Government urged to take action to end Gender-Based Violence

Social Women Sgbv
women leaders reading the statement at Bolgatanga

Women in the Upper East Region have called on the government to implement pragmatic measures and policies to end Sexual and Gender-Based Violence (SGBV) and protect the rights of women and girls.

They said even though some efforts were made at curbing the phenomenon, it was still prevalent in the region with the vulnerable groups, particularly women and girls being the most affected.

The women made the call at Bolgatanga through their religious, traditional and community leaders at a press conference facilitated by the Widows and Orphans Movement (WOM), a Women’s rights organization in partnership with Oxfam in Ghana and Women in Law and Development (WiLDAF) Ghana with funding support from the European Union (EU).

It was part of the implementation of a four-year project dubbed, “ENOUGH!”, aimed at empowering women, girls, boys and men to take positive action in ending sexual and gender-based violence in Ghana, Liberia and Mali.

The women leaders were selected from six communities in two districts, including Gundork, Logre and Kongo in the Nabdam District and Vea, Balungu and Bongo-Beo in the Bongo District.

Statistics from the Ghana Health Service showed that the Upper East Region recorded 222, 306 and 308 domestic violence cases in 2018, 2019 and 2020 respectively while cases of Sexual Violence of 25, 32 and five were reported in 2018, 2019 and 2020 respectively.

Data from the Domestic Violence and Victim Support Unit (DOVVSU) in the region also showed reported cases of SGBV recorded 609 and 619 in 2019 and 2020 respectively while the region in January and February 2021 alone recorded 38 and 49 cases respectively.

This, the women stated, was adversely affecting their growth, development and wellbeing and was an infringement upon their fundamental human rights and dignity and called for the resourcing of human promotion and protection institutions to work towards ending the canker.

Ms Evelyn Nyaaba, a Legal Literacy Volunteer and one of the women leaders from Bongo-Beo community, said when adequately resourced, institutions such as the Commission on Human Right and Administrative Justice (CHRAJ), DOVVSU and other human rights institutions, would be able to intensify education and take legal actions against perpetrators of the act.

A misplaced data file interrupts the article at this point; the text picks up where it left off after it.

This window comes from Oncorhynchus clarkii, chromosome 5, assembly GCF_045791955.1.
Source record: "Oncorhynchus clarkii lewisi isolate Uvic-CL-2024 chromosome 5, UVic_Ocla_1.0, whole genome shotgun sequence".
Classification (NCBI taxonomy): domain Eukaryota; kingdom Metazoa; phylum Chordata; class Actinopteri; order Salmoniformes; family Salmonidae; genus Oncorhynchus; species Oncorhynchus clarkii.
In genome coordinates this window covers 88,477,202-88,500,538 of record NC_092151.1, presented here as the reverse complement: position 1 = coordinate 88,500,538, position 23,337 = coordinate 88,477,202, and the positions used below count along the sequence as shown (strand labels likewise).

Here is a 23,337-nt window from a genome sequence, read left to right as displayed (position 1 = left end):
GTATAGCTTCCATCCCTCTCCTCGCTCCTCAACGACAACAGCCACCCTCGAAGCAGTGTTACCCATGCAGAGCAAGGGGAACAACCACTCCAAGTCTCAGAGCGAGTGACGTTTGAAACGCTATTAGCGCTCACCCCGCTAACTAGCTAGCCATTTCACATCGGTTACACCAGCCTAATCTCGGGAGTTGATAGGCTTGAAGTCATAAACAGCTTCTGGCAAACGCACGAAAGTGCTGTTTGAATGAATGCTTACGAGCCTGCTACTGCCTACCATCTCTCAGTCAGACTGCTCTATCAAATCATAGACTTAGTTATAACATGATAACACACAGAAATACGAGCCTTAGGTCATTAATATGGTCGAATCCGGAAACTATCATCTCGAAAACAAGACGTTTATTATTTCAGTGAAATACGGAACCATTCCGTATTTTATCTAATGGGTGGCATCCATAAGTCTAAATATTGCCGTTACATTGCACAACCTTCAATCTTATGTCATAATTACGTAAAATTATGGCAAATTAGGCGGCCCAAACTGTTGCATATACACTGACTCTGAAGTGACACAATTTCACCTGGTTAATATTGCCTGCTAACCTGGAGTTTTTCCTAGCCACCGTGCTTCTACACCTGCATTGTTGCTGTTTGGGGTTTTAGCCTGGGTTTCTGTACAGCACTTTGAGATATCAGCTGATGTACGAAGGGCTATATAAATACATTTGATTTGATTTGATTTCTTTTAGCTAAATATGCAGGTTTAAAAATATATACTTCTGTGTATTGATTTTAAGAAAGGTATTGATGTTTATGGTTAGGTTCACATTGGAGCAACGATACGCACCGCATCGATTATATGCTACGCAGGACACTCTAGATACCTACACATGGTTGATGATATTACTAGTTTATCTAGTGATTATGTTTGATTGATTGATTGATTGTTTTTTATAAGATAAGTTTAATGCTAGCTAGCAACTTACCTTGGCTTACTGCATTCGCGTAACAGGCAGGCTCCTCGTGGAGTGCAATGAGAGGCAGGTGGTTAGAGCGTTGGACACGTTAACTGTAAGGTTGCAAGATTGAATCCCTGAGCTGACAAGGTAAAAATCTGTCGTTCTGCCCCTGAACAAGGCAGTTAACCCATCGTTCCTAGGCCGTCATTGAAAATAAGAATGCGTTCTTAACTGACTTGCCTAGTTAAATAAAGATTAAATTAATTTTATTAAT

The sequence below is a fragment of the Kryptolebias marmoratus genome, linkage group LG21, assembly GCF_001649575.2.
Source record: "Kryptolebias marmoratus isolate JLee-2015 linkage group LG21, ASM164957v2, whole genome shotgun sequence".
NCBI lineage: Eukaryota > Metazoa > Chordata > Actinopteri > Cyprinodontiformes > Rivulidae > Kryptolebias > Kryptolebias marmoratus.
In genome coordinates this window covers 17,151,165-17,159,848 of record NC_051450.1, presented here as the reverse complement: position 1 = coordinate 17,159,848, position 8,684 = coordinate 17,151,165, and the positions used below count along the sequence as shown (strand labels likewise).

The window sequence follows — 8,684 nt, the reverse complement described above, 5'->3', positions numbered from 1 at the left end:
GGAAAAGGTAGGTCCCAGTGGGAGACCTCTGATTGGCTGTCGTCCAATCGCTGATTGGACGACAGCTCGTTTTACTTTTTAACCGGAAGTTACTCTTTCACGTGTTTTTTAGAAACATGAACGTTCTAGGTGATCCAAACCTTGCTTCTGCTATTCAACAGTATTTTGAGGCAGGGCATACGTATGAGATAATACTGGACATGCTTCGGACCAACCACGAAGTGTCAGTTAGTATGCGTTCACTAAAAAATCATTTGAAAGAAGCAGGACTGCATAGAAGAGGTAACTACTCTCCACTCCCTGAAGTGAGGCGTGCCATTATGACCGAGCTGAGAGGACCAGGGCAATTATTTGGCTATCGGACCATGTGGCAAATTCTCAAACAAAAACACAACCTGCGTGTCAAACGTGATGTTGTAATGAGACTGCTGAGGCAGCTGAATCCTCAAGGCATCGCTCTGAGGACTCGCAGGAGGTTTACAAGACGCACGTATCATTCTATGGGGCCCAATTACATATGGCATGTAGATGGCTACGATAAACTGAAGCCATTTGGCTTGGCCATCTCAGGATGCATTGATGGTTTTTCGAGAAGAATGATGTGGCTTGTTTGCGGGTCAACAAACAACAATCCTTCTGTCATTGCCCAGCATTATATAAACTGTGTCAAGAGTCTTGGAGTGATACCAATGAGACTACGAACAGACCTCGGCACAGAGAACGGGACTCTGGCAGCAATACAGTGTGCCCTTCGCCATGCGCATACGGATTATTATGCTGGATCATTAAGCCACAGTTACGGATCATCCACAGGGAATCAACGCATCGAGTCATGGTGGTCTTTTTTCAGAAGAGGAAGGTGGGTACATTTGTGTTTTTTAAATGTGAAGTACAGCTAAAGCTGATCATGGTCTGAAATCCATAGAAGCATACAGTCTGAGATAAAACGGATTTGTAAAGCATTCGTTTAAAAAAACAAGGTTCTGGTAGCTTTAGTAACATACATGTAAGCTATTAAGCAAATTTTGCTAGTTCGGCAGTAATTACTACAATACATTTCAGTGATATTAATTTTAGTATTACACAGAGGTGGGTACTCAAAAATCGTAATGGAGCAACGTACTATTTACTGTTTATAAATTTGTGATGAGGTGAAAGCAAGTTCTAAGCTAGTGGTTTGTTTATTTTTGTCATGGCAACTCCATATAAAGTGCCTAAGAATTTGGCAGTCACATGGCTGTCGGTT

“The areas of focus should include property rights, dehumanizing widowhood rites, rape, forced marriages and child marriage, witchcraft accusations, discrimination, Legal Aid among others with an emphasis on the consequences of their violation of the human rights and dignity,” she said.

Ms Nyaaba called for the decentralization of the human rights promotion and institutions to all districts to make them readily accessible to residents and encourage citizens to readily report incidents of violation of their rights to the appropriate authorities.

The women further urged the government to create more economic opportunities for the rural women in the region with special emphasis on market access for farm produce and handicrafts.

They said when the women were economically empowered, they would contribute to the upkeep of their various families it would reduce abuses meted because of their economic vulnerability.

The women also want the National House of Chiefs to formulate policy guidelines to enable traditional rulers to support and encourage timely reportage of criminal cases to the relevant authorities instead of resolving such cases at the community level without providing justice to survivors.

“The Upper East Regional House of Chiefs should impress on traditional authorities to liaise with the local government structures to enact by-laws to regulate the closing time for late evening social events such as funerals, and graduation ceremonies which are often avenues where sexual and gender-based violence is perpetrated on children below the ages of 18,” she stressed.

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